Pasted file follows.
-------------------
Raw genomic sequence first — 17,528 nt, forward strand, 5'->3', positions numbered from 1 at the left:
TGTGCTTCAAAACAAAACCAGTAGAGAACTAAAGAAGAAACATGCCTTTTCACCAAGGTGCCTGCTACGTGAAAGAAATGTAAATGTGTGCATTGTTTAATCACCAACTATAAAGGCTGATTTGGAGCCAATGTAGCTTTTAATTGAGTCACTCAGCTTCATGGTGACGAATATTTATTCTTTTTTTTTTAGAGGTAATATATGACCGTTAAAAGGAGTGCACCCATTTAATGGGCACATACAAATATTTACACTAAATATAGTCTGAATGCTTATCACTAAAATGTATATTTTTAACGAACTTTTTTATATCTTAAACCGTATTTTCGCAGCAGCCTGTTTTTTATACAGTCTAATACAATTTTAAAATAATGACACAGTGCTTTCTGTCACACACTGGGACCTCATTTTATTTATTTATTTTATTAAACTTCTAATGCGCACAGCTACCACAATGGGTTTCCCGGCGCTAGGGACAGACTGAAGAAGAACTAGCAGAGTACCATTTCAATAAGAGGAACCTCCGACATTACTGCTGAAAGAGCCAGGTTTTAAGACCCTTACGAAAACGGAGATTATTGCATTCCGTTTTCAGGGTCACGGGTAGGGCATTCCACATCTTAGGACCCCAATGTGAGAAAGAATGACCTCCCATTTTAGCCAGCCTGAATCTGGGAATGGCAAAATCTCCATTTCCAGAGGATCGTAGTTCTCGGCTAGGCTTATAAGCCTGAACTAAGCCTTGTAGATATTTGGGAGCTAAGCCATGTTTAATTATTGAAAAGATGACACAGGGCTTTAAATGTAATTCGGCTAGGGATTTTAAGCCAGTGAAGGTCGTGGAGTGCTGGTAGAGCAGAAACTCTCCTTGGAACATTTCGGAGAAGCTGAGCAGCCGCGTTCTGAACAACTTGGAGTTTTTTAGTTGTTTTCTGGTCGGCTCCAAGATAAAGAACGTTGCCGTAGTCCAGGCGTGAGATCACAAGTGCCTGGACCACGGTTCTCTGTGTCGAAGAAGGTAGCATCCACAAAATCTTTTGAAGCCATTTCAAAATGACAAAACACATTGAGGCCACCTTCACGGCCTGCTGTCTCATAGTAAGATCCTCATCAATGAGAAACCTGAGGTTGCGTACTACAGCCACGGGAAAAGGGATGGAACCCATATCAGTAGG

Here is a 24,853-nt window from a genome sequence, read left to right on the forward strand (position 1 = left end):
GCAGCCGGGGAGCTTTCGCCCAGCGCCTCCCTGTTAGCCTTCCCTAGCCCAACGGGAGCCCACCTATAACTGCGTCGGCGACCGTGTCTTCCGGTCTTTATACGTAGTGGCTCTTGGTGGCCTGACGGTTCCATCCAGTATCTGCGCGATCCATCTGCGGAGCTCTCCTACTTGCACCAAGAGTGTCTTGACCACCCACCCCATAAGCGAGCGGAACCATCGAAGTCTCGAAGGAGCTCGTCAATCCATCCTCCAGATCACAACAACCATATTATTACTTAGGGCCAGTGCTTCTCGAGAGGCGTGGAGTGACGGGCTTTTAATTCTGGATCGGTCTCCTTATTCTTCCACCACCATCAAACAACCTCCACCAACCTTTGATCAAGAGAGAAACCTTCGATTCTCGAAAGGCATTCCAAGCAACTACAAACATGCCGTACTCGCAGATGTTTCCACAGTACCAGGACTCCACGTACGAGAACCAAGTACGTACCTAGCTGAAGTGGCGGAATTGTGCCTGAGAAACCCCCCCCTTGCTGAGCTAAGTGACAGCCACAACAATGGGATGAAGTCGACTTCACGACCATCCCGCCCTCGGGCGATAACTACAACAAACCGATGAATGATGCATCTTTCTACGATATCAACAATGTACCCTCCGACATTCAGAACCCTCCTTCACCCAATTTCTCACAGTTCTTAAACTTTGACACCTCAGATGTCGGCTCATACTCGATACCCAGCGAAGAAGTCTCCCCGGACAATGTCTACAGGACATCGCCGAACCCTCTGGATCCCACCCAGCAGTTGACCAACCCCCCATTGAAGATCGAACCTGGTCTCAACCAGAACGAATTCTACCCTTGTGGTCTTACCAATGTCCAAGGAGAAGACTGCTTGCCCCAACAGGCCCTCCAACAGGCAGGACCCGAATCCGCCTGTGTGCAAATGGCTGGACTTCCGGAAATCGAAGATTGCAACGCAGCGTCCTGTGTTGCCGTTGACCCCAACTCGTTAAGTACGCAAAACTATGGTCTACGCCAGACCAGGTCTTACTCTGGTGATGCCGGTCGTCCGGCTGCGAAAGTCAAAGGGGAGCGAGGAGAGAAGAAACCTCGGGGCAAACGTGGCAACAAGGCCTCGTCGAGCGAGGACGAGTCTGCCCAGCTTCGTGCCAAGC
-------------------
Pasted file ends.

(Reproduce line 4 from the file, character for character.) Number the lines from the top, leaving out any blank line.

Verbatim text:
GCAGCCGGGGAGCTTTCGCCCAGCGCCTCCCTGTTAGCCTTCCCTAGCCCAACGGGAGCCCACCTATAACTGCGTCGGCGACCGTGTCTTCCGGTCTTTATACGTAGTGGCTCTTGGTGGCCTGACGGTTCCATCCAGTATCTGCGCGATCCATCTGCGGAGCTCTCCTACTTGCACCAAGAGTGTCTTGACCACCCACCCCATAAGCGAGCGGAACCATCGAAGTCTCGAAGGAGCTCGTCAATCCATCCTCCAGATCACAACAACCATATTATTACTTAGGGCCAGTGCTTCTCGAGAGGCGTGGAGTGACGGGCTTTTAATTCTGGATCGGTCTCCTTATTCTTCCACCACCATCAAACAACCTCCACCAACCTTTGATCAAGAGAGAAACCTTCGATTCTCGAAAGGCATTCCAAGCAACTACAAACATGCCGTACTCGCAGATGTTTCCACAGTACCAGGACTCCACGTACGAGAACCAAGTACGTACCTAGCTGAAGTGGCGGAATTGTGCCTGAGAAACCCCCCCCTTGCTGAGCTAAGTGACAGCCACAACAATGGGATGAAGTCGACTTCACGACCATCCCGCCCTCGGGCGATAACTACAACAAACCGATGAATGATGCATCTTTCTACGATATCAACAATGTACCCTCCGACATTCAGAACCCTCCTTCACCCAATTTCTCACAGTTCTTAAACTTTGACACCTCAGATGTCGGCTCATACTCGATACCCAGCGAAGAAGTCTCCCCGGACAATGTCTACAGGACATCGCCGAACCCTCTGGATCCCACCCAGCAGTTGACCAACCCCCCATTGAAGATCGAACCTGGTCTCAACCAGAACGAATTCTACCCTTGTGGTCTTACCAATGTCCAAGGAGAAGACTGCTTGCCCCAACAGGCCCTCCAACAGGCAGGACCCGAATCCGCCTGTGTGCAAATGGCTGGACTTCCGGAAATCGAAGATTGCAACGCAGCGTCCTGTGTTGCCGTTGACCCCAACTCGTTAAGTACGCAAAACTATGGTCTACGCCAGACCAGGTCTTACTCTGGTGATGCCGGTCGTCCGGCTGCGAAAGTCAAAGGGGAGCGAGGAGAGAAGAAACCTCGGGGCAAACGTGGCAACAAGGCCTCGTCGAGCGAGGACGAGTCTGCCCAGCTTCGTGCCAAGC